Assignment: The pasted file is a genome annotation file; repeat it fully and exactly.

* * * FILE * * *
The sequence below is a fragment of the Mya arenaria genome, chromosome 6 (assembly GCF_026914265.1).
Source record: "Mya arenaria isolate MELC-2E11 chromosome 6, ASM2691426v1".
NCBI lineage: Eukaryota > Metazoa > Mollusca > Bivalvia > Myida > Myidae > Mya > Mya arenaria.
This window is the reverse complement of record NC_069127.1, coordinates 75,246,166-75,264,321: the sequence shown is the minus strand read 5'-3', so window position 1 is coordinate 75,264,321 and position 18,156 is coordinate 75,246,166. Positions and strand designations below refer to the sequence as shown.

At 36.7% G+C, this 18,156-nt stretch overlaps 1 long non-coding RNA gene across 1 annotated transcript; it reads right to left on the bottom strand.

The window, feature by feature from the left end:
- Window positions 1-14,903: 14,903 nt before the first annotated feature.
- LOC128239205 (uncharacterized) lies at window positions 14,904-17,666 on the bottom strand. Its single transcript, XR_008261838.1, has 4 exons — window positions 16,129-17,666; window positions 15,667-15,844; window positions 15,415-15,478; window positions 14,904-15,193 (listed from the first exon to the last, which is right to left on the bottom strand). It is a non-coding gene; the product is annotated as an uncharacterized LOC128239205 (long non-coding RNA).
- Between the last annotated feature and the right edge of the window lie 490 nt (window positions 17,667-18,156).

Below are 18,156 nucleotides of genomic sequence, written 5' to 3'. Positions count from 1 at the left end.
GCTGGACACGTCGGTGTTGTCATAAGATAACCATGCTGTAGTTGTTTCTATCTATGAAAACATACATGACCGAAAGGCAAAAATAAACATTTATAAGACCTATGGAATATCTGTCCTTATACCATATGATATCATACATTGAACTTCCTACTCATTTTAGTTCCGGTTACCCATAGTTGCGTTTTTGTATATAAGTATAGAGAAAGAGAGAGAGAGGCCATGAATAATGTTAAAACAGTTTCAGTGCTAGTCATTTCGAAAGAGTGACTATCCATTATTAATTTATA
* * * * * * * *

The sequence below is a fragment of the Mya arenaria genome, chromosome 6 (assembly GCF_026914265.1).
Source record: "Mya arenaria isolate MELC-2E11 chromosome 6, ASM2691426v1".
NCBI lineage: Eukaryota > Metazoa > Mollusca > Bivalvia > Myida > Myidae > Mya > Mya arenaria.
This window is the reverse complement of record NC_069127.1, coordinates 75,246,166-75,264,321: the sequence shown is the minus strand read 5'-3', so window position 1 is coordinate 75,264,321 and position 18,156 is coordinate 75,246,166. Positions and strand designations below refer to the sequence as shown.

At 36.7% G+C, this 18,156-nt stretch overlaps 1 long non-coding RNA gene across 1 annotated transcript; it reads right to left on the bottom strand.

The window, feature by feature from the left end:
- Window positions 1-14,903: 14,903 nt before the first annotated feature.
- LOC128239205 (uncharacterized) lies at window positions 14,904-17,666 on the bottom strand. Its single transcript, XR_008261838.1, has 4 exons — window positions 16,129-17,666; window positions 15,667-15,844; window positions 15,415-15,478; window positions 14,904-15,193 (listed from the first exon to the last, which is right to left on the bottom strand). It is a non-coding gene; the product is annotated as an uncharacterized LOC128239205 (long non-coding RNA).
- Between the last annotated feature and the right edge of the window lie 490 nt (window positions 17,667-18,156).

Below are 18,156 nucleotides of genomic sequence, written 5' to 3'. Positions count from 1 at the left end.
GCTGGACACGTCGGTGTTGTCATAAGATAACCATGCTGTAGTTGTTTCTATCTATGAAAACATACATGACCGAAAGGCAAAAATAAACATTTATAAGACCTATGGAATATCTGTCCTTATACCATATGATATCATACATTGAACTTCCTACTCATTTTAGTTCCGGTTACCCATAGTTGCGTTTTTGTATATAAGTATAGAGAAAGAGAGAGAGAGGCCATGAATAATGTTAAAACAGTTTCAGTGCTAGTCATTTCGAAAGAGTGACTATCCATTATTAATTTATA